How a M14 works

The M14 rifle, officially the United States Rifle, 7.62 mm, M14, is an American automatic rifle that fires 7.62×51mm NATO (.308 in) ammunition. It became the standard-issued rifle for the U.S. military in 1959 replacing the M1 Garand rifle in the U.S. Army by 1961 and the U.S. Marine Corps by 1965 until being replaced by the M16 rifle beginning in 1964. The M14 was used by U.S. Army, Navy, and Marine Corps for basic and advanced individual training (AIT) from the mid-1960s to the early 1970s.

The M14 was the last American battle rifle issued in quantity to U.S. military personnel. It was replaced by the M16 assault rifle, a lighter weapon using a smaller caliber intermediate cartridge. The M14 rifle remains in limited service in all branches of the U.S. military as an accurized competition weapon, a ceremonial weapon by honor guards, color guards, drill teams and ceremonial guards, and sniper rifle/designated marksman rifle. Civilians models in semi-automatic are used for hunting, plinking, target shooting, and shooting competitions.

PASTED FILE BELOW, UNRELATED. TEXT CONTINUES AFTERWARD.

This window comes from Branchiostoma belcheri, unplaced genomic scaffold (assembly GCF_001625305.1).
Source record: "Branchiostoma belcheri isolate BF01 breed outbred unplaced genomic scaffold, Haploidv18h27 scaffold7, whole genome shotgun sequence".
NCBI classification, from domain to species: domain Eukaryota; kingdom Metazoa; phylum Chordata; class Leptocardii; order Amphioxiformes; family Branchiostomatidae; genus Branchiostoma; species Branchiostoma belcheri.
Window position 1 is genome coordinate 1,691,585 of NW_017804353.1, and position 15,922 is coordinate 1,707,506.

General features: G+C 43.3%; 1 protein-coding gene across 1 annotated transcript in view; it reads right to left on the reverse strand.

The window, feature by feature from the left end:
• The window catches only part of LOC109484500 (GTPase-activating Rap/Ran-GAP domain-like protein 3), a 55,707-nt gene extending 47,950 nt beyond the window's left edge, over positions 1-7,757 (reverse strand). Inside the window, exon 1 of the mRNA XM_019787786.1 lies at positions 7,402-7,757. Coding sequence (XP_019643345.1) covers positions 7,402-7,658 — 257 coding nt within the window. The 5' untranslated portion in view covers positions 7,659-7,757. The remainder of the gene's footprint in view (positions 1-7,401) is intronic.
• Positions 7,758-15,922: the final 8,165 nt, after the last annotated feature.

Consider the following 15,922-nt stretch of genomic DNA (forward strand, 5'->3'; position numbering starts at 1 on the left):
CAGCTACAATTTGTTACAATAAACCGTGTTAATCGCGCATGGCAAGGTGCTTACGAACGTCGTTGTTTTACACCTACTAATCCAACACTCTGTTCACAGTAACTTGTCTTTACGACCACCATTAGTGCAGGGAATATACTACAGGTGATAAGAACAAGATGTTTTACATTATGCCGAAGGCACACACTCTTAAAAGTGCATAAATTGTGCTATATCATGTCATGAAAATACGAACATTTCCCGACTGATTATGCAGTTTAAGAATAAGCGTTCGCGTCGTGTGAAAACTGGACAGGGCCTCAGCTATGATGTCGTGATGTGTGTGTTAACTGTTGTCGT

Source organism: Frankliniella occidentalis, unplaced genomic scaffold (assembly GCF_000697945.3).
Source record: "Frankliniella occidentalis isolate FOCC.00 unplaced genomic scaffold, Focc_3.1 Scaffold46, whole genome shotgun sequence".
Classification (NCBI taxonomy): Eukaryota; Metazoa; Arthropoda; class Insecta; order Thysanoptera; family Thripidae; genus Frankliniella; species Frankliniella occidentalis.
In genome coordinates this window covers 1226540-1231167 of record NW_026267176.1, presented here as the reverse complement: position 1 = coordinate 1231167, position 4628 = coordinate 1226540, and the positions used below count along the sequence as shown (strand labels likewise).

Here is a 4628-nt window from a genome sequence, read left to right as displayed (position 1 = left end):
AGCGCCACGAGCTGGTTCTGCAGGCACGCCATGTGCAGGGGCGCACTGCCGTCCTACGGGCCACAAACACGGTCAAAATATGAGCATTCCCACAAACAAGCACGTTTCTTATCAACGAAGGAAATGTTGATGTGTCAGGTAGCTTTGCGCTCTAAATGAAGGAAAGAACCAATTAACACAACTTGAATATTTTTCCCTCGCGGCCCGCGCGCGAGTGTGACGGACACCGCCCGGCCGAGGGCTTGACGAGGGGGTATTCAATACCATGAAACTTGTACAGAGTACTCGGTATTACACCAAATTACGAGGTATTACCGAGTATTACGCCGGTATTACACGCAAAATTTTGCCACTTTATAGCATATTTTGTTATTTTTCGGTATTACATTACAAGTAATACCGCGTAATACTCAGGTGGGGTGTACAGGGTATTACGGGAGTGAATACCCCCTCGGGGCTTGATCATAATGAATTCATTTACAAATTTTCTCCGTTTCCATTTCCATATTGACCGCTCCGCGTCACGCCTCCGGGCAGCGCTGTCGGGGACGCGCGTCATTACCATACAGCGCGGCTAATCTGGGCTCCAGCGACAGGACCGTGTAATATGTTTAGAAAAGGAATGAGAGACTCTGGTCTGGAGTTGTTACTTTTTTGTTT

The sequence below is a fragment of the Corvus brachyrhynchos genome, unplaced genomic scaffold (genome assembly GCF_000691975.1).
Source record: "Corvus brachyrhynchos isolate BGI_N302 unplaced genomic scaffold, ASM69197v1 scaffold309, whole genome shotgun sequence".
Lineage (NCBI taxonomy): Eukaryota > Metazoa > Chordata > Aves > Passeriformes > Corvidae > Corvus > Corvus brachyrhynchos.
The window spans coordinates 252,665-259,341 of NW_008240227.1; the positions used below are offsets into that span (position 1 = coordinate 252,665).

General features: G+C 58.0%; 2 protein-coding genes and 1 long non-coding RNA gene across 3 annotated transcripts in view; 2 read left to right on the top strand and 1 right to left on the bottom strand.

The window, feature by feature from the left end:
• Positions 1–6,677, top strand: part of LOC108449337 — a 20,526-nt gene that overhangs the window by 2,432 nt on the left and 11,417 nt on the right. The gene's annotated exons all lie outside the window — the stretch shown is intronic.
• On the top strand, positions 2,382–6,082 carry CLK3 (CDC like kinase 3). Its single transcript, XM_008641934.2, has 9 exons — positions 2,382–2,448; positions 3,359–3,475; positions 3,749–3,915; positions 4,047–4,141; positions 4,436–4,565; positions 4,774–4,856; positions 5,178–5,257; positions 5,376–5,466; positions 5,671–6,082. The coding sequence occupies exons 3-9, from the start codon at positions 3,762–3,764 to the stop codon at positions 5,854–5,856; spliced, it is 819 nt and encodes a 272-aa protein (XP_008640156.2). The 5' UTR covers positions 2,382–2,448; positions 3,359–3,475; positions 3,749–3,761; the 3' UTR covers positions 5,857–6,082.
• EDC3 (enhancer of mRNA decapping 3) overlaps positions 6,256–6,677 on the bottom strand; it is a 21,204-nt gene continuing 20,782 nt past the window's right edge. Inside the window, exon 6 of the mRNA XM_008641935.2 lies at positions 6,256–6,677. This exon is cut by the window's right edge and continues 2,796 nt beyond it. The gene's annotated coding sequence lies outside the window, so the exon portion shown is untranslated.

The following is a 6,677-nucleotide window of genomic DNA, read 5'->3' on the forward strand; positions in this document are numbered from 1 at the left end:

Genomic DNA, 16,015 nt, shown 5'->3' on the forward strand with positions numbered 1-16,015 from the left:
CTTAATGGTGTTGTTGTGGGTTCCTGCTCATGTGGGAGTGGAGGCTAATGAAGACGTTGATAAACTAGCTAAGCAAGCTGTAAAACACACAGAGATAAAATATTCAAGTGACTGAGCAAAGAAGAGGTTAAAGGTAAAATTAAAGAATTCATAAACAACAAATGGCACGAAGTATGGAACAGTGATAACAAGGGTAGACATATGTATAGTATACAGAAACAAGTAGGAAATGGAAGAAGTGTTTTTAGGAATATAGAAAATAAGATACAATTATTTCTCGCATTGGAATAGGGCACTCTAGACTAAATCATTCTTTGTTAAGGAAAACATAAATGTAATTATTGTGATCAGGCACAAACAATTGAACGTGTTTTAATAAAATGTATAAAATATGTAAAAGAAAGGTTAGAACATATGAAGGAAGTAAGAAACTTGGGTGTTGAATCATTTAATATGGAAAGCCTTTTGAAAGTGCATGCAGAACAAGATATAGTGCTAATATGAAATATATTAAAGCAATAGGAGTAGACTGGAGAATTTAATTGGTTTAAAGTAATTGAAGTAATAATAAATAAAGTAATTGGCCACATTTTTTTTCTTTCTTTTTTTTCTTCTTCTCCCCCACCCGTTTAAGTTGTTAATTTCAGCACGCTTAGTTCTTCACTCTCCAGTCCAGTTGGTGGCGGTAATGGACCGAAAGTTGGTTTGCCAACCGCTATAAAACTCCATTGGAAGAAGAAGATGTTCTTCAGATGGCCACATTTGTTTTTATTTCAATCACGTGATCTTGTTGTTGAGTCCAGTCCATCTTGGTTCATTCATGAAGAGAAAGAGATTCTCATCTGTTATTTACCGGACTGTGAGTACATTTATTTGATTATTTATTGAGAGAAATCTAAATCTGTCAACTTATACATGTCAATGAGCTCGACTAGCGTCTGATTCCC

The M14 is the basis for the M21 and M25 sniper rifles which were largely replaced by the M24 Sniper Weapon System. A new variant of the M14, the Mk 14 Enhanced Battle Rifle has been in service since 2002.

The M14 was developed from a long line of experimental weapons based upon the M1 Garand rifle. Although the M1 was among the most advanced infantry rifles of the late 1930s, it was not an ideal weapon. Modifications were already beginning to be made to the basic M1 rifle's design during the last months of World War II. Changes included adding fully automatic firing capability and replacing the eight-round en bloc clips with a detachable box magazine holding 20 rounds. Winchester, Remington, and Springfield Armory's own John Garand offered different conversions. Garand's design, the T20, was the most popular, and T20 prototypes served as the basis for a number of Springfield test rifles from 1945 through the early 1950s.